Failure

Scott Sandage, an associate professor in history at Carnegie Mellon University, has recently penned a book entitled – Born Losers – A History of Failure in America. An interesting fact that Sandage points out is that the concept of being a failure as a human being did not exist until the late nineteenth century. Prior to that, failure was only used to imply bankruptcy, a circumstance that did not necessarily imply any personal deficiency. Unlike today where a lack of ambition and vision is synonymous with being a loser, it was perfectly fine to be satisfied with one’s lot. Social climbers, like Becky Sharp in Vanity Fair, were considered crass.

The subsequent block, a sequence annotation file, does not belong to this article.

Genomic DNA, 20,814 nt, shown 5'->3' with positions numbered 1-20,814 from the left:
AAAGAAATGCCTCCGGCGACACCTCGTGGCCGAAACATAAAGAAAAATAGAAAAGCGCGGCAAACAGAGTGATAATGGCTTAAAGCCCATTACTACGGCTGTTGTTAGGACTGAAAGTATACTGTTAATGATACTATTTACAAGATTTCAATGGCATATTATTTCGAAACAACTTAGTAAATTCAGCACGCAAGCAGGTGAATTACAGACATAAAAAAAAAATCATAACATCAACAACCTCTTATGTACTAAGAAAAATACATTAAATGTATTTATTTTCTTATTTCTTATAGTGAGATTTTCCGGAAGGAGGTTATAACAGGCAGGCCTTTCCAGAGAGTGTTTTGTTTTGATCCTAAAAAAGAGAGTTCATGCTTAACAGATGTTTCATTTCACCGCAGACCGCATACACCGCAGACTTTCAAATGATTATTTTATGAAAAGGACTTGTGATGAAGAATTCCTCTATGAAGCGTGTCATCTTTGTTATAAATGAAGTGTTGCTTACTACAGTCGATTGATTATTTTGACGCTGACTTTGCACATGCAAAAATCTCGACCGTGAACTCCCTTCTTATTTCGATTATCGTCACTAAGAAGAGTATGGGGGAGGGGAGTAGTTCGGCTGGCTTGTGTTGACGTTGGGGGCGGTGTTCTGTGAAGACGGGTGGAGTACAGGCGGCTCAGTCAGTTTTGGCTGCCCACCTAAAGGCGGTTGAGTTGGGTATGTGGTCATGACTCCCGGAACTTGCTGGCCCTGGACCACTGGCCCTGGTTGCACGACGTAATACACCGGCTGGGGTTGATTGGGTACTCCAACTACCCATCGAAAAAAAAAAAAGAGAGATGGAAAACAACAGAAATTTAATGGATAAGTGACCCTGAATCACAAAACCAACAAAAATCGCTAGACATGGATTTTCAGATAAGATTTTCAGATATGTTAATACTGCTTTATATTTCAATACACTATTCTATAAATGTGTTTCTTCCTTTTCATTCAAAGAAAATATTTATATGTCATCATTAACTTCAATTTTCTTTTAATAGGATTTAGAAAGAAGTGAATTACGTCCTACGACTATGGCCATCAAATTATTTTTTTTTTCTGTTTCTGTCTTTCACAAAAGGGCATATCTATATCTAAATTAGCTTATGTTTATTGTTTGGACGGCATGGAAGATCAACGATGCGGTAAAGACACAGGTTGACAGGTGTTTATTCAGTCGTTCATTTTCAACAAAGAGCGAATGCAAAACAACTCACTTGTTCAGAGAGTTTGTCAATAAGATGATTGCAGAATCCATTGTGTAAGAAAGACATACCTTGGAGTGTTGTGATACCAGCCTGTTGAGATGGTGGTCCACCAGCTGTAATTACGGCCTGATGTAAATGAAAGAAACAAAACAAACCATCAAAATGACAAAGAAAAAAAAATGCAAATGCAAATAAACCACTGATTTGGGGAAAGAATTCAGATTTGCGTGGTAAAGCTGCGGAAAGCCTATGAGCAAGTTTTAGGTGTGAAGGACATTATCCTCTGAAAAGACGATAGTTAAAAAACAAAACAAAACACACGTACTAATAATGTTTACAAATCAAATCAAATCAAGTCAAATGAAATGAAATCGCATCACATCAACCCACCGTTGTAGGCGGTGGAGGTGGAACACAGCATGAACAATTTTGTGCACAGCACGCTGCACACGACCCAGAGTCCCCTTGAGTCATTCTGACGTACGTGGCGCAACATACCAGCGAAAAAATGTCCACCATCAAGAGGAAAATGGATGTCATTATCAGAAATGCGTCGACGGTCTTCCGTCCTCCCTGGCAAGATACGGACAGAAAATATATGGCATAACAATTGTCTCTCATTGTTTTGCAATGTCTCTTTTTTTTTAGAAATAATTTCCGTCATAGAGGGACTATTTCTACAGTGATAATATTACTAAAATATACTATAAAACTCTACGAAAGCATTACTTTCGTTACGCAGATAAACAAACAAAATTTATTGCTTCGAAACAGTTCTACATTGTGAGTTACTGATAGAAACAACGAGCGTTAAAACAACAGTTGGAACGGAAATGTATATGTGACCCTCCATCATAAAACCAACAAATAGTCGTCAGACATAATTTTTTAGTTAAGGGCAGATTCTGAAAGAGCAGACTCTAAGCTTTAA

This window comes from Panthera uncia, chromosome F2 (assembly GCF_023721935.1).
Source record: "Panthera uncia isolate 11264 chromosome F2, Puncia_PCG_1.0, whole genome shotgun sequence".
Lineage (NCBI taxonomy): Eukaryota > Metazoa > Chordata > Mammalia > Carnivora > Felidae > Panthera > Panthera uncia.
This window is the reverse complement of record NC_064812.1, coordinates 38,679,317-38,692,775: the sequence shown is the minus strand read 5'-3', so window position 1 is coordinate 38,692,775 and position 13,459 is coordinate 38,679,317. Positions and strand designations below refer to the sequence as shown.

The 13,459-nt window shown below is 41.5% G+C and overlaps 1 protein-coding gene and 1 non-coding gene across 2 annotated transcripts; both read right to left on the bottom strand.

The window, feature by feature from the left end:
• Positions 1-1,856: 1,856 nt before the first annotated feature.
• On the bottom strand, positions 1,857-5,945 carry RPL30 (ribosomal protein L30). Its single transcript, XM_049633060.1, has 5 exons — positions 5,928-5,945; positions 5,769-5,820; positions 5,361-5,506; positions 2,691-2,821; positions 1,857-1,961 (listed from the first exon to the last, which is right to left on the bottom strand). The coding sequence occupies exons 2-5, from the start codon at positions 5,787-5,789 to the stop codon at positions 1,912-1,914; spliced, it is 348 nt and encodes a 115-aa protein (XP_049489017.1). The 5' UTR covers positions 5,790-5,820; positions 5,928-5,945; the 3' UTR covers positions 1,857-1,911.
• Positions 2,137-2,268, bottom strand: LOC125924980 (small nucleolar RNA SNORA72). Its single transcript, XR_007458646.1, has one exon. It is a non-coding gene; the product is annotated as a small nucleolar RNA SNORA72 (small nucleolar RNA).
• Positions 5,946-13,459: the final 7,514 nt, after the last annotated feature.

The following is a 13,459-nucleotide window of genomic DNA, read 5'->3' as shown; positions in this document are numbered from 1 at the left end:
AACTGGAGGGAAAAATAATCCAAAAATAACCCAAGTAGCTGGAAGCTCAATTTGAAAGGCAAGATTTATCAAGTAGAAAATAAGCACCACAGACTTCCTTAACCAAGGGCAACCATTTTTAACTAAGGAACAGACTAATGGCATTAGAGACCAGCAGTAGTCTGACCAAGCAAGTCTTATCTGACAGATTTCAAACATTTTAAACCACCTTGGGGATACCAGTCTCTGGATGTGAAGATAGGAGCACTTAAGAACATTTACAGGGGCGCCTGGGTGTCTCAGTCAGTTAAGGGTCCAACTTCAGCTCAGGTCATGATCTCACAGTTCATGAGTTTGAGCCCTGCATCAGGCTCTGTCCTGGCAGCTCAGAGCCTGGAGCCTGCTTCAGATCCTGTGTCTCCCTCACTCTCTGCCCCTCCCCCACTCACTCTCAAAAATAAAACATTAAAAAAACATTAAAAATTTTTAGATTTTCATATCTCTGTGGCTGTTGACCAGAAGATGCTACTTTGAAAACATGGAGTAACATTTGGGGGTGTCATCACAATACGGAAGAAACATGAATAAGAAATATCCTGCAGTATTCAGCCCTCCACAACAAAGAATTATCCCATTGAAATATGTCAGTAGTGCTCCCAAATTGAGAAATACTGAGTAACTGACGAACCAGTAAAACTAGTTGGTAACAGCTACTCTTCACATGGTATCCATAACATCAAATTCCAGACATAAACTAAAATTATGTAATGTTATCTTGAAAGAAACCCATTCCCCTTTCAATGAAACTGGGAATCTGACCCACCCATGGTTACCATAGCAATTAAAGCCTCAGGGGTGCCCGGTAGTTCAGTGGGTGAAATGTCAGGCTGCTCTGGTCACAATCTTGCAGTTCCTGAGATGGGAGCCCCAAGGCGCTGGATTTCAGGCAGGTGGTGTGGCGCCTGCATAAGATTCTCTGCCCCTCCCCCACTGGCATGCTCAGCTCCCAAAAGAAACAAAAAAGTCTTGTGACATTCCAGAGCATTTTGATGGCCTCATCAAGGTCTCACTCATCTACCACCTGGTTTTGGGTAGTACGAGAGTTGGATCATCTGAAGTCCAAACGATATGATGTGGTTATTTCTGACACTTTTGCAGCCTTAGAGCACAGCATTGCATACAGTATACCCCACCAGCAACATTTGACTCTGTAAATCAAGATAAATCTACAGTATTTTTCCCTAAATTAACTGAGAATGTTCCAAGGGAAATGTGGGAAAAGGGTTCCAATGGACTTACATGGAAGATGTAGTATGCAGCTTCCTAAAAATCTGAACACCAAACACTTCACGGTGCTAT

Sandage finds that the Civil War may have been a turning point. Prior to the war, America divided itself into citizens and slaves. However, after the war, the division changed to winners and losers. It was also a time where the robber baron class arose. These were usually self-made men such as Carnegie, Mellon and Rockefeller who rose to prominence in a burgeoning industries such as steel, banking and oil. They also defined success in American as earned (plundered?) wealth. This attitude is probably even more apparent today. It is only in America (until recently perhaps) that being called aggressive was a compliment. I’m not suggesting that we all return to a society without ambition but perhaps defining ourselves exclusively in terms of our achievements and finances may not be the most satisfying way to live.

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